A polyphonic synth introduced by Sequential Circuits in 1978, the Prophet-5 was the company's first synthesizer, although not its first product (it had marketed a hardware sequencer previously). The Prophet-5 was one of the first polyphonic synths to be priced within reach of working musicians, and one of the first with patch memory.
The Prophet 5 revolutionized the way that polyphonic synths are designed, in two ways. First, most previous polyphonic synths had been designed as fully polyphonic, that is, they had one set of voice circuitry for each note on the keyboard. This was a very expensive way to build a synth, and most such synths actually marketed were string synthesizers, special-purpose synths with very limited voice circuitry designed to produce only a few specific sounds. Sequential reasoned that most players will seldom actually play a huge number of notes at once, and that they could build a synth with a smaller number of complete voices that would suit most players, offer a much wider pallette of sounds than the string synths, and be less expensive to build. Using a scanning keyboard design licensed from E-mu Systems, a microprocessor could detect the notes being played and then assign each note to a voice using a voice allocation algorithm. Relying heavily upon voice component ICs from SSM to miniaturize the circuitry, the works of the P5 could be condensed to fit in the space underneath the control panel.
Second, since the synth already had a microprocessor onboard, the designers incorporated patch memory. The ability to instantly recall patch settings was a boon to live performers, who no longer had to spend time tweaking knob settings between songs and using patch sheets or bits of tape on the panel to help them remember settings. With 40 (later expanded to 120) memory slots, the P5 displaced most other polyphonic synths from live performance. It became an instant hit with synth players, even at a price of $3500 in 1978 dollars. The P5 remained in production until 1985.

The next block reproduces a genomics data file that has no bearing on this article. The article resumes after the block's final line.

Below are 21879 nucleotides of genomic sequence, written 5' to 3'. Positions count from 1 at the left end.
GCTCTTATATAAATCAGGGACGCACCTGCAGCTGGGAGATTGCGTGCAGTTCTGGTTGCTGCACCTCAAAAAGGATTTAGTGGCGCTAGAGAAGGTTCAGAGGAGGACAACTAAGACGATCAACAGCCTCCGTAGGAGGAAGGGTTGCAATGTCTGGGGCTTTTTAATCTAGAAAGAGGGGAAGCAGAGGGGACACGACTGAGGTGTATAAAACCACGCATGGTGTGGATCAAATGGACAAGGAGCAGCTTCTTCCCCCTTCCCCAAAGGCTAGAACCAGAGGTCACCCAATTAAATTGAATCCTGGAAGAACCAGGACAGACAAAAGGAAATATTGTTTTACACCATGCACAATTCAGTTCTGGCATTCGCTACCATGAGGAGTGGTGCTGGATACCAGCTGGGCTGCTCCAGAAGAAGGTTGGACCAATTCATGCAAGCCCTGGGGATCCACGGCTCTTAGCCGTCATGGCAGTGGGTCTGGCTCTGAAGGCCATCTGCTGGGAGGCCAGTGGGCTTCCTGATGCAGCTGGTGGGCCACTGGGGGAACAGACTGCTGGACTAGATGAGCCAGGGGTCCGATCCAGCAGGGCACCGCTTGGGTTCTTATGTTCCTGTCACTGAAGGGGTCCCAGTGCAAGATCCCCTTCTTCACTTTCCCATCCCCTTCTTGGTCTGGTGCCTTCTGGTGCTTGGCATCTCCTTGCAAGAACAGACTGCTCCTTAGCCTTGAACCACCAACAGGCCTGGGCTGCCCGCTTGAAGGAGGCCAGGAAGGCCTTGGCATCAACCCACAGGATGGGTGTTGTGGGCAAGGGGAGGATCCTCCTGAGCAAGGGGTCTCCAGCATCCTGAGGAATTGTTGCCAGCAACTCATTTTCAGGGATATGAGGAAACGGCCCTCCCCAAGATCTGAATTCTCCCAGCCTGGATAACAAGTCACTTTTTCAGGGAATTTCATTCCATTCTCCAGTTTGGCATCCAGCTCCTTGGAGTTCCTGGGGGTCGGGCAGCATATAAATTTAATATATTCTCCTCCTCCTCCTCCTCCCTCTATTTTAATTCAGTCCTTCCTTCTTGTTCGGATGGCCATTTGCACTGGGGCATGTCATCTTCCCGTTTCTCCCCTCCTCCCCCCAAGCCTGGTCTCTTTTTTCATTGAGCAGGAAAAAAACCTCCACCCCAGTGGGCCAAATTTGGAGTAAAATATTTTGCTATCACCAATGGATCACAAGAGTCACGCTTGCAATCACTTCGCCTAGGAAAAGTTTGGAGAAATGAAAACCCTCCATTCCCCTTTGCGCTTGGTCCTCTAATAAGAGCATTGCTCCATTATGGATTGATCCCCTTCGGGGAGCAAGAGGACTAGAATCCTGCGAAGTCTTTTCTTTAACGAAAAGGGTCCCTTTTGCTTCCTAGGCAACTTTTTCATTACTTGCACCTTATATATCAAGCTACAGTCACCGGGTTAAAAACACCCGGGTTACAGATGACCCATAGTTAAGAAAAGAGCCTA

(It is worth noting that the Oberheim Four Voice was a polyphonic synth that used a scanning keyboard and voice allocation, had patch memory, and preceded the Prophet-5 by two years. However, the Four Voice did not have fully integrated patch parameter controls; there were some parameters that were not stored in memory and had to be set for each voice individually whenever a patch was changed. Plus, it cost far more than the P5 did.)
Rev 1 & 2Edit
Production of the P5 was divided into several revisions. The Rev 1 (as Prophet aficiandos number them) units were hand-assembled, and it is said by service personnel that no two are exactly alike, the result being that many techs will not service them. The Rev 2 was the first mass-production version; it made more use of the SSM integrated circuits to reduce the amount of circuitry required.
In 1980, Sequential redesigned the Prophet to use ICs from Curtis. The reasons why are unclear; the stated reason was that some of the SSM parts had reliability issues. This may have been true, but it is also true that at that time Sequential was about to initiate a patent dispute over the scanning keyboard with E-mu, which owned an interest in SSM at the time. This redesign became the Rev 3, and these units sound somewhat different from the earlier ones. The Rev 3 is further subdivided into the 3.0, 3.1, 3.2, and 3.3 versions. The 3.1 introduced the patch editing paradigm used by most synths with patch memory today, in which moving a panel control instantly edits the associated parameter; in previous revisions, the performer had to select an "edit mode" to change patch parameters. Also, the 3.1 revision introduced a remote control bus, intended for use with the Prophet Remote keytar, but later useful as a convenient hook for easily adding MIDI retrofits. The 3.3 was the final version, and some of these had MIDI installed at the factory.
The Prophet 10 moniker applies to two different ten-voice variations produced by Sequential. The first was basically a P5 with five additional voice circuits installed, for additional polyphony. This model had severe thermal problems, and Sequential eventually re-purchased most of them from the buyers, scrapping them and using the parts in other synths. The second version became the definitive article, a two-manual extravaganza with additional modes for dividing and layering the voices between the manuals. This was also one of the first multitimbral synths, as each manual could be set to play a different patch. All of these P10s are based on the Rev 3 P5 circuitry.
Dave Smith Instruments Revives the Prophet NameEdit
In 2008, Dave Smith Instruments introduced the Prophet 08, a successor to the Prophet line. The Prophet 08 includes two DCOs per voice, a step sequencer, an arpeggiator, and greatly expanded modulation possibilities. Dave Smith was a co-founder of Sequential Circuits and contributed greatly to the design of the original Prophets.